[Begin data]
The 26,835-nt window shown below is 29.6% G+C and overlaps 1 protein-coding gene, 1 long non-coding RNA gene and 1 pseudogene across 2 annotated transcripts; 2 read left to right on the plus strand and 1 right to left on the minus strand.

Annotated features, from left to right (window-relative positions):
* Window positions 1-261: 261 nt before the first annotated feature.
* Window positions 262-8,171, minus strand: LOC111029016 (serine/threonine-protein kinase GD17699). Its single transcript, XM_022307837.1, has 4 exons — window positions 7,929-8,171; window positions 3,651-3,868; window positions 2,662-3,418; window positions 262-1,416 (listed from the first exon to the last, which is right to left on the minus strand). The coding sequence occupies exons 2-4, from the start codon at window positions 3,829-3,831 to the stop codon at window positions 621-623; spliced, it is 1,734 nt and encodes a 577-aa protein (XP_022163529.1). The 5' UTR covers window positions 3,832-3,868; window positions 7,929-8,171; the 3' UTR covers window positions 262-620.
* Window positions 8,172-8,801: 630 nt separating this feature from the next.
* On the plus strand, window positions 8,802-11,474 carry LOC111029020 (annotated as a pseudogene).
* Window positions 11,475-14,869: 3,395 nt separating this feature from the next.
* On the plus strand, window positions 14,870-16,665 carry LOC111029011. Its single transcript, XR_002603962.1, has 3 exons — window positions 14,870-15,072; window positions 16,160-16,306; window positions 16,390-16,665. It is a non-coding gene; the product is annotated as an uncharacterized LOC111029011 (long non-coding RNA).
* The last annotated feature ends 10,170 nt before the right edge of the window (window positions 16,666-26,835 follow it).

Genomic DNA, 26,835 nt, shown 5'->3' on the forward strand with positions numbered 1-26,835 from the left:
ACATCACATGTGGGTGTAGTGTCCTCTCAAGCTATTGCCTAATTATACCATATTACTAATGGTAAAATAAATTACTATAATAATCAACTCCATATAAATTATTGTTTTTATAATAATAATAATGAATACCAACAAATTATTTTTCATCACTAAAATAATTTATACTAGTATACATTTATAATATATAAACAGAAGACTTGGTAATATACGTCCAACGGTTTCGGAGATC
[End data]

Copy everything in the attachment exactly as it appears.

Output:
The 26,835-nt window shown below is 29.6% G+C and overlaps 1 protein-coding gene, 1 long non-coding RNA gene and 1 pseudogene across 2 annotated transcripts; 2 read left to right on the plus strand and 1 right to left on the minus strand.

Annotated features, from left to right (window-relative positions):
* Window positions 1-261: 261 nt before the first annotated feature.
* Window positions 262-8,171, minus strand: LOC111029016 (serine/threonine-protein kinase GD17699). Its single transcript, XM_022307837.1, has 4 exons — window positions 7,929-8,171; window positions 3,651-3,868; window positions 2,662-3,418; window positions 262-1,416 (listed from the first exon to the last, which is right to left on the minus strand). The coding sequence occupies exons 2-4, from the start codon at window positions 3,829-3,831 to the stop codon at window positions 621-623; spliced, it is 1,734 nt and encodes a 577-aa protein (XP_022163529.1). The 5' UTR covers window positions 3,832-3,868; window positions 7,929-8,171; the 3' UTR covers window positions 262-620.
* Window positions 8,172-8,801: 630 nt separating this feature from the next.
* On the plus strand, window positions 8,802-11,474 carry LOC111029020 (annotated as a pseudogene).
* Window positions 11,475-14,869: 3,395 nt separating this feature from the next.
* On the plus strand, window positions 14,870-16,665 carry LOC111029011. Its single transcript, XR_002603962.1, has 3 exons — window positions 14,870-15,072; window positions 16,160-16,306; window positions 16,390-16,665. It is a non-coding gene; the product is annotated as an uncharacterized LOC111029011 (long non-coding RNA).
* The last annotated feature ends 10,170 nt before the right edge of the window (window positions 16,666-26,835 follow it).

Genomic DNA, 26,835 nt, shown 5'->3' on the forward strand with positions numbered 1-26,835 from the left:
ACATCACATGTGGGTGTAGTGTCCTCTCAAGCTATTGCCTAATTATACCATATTACTAATGGTAAAATAAATTACTATAATAATCAACTCCATATAAATTATTGTTTTTATAATAATAATAATGAATACCAACAAATTATTTTTCATCACTAAAATAATTTATACTAGTATACATTTATAATATATAAACAGAAGACTTGGTAATATACGTCCAACGGTTTCGGAGATC